Sparks

Sermons

Preached by Fr. Paul Allick on All Saints (Wednesday, November 1, 2017)

Revelation 7:9-17; 1 John 3:1-3; Matthew 5:1-12

 

 

 

One of the best things one can do for their reputation is to die. Seriously, we all look so much better in retrospect, don’t we? It’s because all that remains after time is the good. Even some of the challenging things become humorous memories. That is such a blessing.

 

This isn’t always the case. Some of us do such harm that the good never emerges but for the vast majority of humanity we grow in love and stature in the memories of our loved ones.

 

Each Christian life is a witness. As soon as people around us know that we belong to a Church we become a witness for Christ. For good or bad we become an example of Christian living.

 

It isn’t so much what we do as much as who we are. What are we showing forth in our lives? Do we show forth wisdom and forgiveness or foolishness and grudges? Do we alienate people or draw people in? Do we show forth courage or cynicism?

In our Episcopal Tradition, as in all catholic traditions, we have a great tool in striving to represent Christ and His Church. We have the calendar of Saints. As we observe the feast of Saints, studying and praying through their lives, we learn how to live into the sainthood we are called to in our Baptism.

 

In the calendar of Saints, we are surrounded by a great cloud of witnesses. (Hebrews 12:1)

 

I love this description of the souls made righteous from the book of Wisdom: They were tested and found worthy. They are now at peace after their great struggles to be faithful to God. Now they shine and “run like sparks through the stubble.” (Wisdom of Solomon 3:1-9)

 

Each Christian life should be a spark in the world. Our Discipleship should matter. It should be noticeable to the outside world.

 

Each month we have sparks of the Christian life to ponder. Here are just two of those sparks we commemorated in the last month.

 

 

On October 15 we remembered Teresa of Avila. She lived in the 16th Century. As a young person she was sent off to a convent because after her mother’s death she became too “worldly” for her father. We all know this story, the kid we worry won’t make it if we don’t do something to intervene?

 

Teresa went onto receive visions. Out of those visions came great writings on the spiritual life that are still studied today. She founded 17 Convents. She suffered imprisonment. She endured a two-year illness before her death. Out of all of that she left a mark on the Church. She was a spark travelling through a lot of stubble.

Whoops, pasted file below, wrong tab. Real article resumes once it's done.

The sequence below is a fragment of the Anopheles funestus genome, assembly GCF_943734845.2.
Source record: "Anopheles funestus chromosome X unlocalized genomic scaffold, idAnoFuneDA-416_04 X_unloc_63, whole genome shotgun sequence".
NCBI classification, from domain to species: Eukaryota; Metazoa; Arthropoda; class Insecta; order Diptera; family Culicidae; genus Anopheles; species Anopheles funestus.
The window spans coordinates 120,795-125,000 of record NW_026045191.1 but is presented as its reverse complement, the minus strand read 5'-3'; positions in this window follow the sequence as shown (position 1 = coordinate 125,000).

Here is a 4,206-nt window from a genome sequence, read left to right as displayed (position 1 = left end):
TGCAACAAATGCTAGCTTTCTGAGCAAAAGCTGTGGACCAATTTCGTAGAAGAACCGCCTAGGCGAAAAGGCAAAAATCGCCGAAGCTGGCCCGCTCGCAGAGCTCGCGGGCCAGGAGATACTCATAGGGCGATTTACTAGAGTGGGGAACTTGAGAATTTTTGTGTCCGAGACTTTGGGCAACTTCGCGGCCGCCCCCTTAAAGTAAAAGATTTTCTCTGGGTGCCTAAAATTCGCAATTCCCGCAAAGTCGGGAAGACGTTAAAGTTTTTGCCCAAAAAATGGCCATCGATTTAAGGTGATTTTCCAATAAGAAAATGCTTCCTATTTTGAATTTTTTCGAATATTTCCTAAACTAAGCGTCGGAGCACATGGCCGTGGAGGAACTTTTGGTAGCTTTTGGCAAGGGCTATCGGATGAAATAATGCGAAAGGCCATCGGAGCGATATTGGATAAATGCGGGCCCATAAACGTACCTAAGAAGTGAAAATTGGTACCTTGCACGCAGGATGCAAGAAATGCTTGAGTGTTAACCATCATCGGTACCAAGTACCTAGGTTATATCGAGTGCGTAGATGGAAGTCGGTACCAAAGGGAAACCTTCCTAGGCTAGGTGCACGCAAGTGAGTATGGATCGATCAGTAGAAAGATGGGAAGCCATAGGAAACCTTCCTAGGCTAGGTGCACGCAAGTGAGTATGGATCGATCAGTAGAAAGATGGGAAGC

On October 23 we remembered St. James of Jerusalem, the Brother of Our Lord Jesus Christ. After the Lord’s Ascension, James became head of the Church in Jerusalem. He battled with St. Paul over the inclusion of Gentiles into the Church. James went through a transformation: he came to understand that the gentiles should be welcomed into the faith just as the Jewish believers had been.

 

 

He became so successful at converting people that the officials of Jerusalem tried to stop him. They set him on the top of the Temple and told him to renounce Christ. He refused. He was thrown off the top of the building onto the pavement and then beaten to death. His spark would not go out. The Church grew because of martyrdoms such as his.

 

Each Christian Disciple witnesses to this proposition: life is eternal. We live now on this earthly pilgrimage in the confidence of that knowledge. Eternity is now. We live focused on our eternal life not on all of the stubble in our way.

 

In Christ death no longer has dominion. (Romans 6:9/Pascha Nostrum) Death is a thin veil between this life and the life to come. The Saints stand around us cheering us onto to those ineffable joys that God has prepared for us.  

 

 

 

 

In the meantime, we lived blessed lives. The lives Jesus identified in his sermon on the Mount. We witness to the world as we live through the stubble and keep shining. We shine through poverty of spirit,

mourning, meekness and our hungering and thirsting for things to be set right.

 

And as we shine with we shine with the whole communion of saint on earth and in heaven. We shine with mercy, sincerity of heart and by being peacemakers.  We do not falter under persecution for the sake of doing what is right because we live in the eternal and not the temporal.

 

We like those saints St. John sees in his vision have come through great ordeals. The prayers of our brothers and sisters in the communion of saints and the love of God carry us through.

 

  

As we travel along we keep reminding ourselves of what St. John writes in his first epistle, “See what love the Father has given us, that we should be called children of God… Beloved, we are God's children now; what we will be has not yet been revealed. What we do know is this: when he is revealed, we will be like him, for we will see him as he is. And all who have this hope in him purify themselves, just as he is pure.”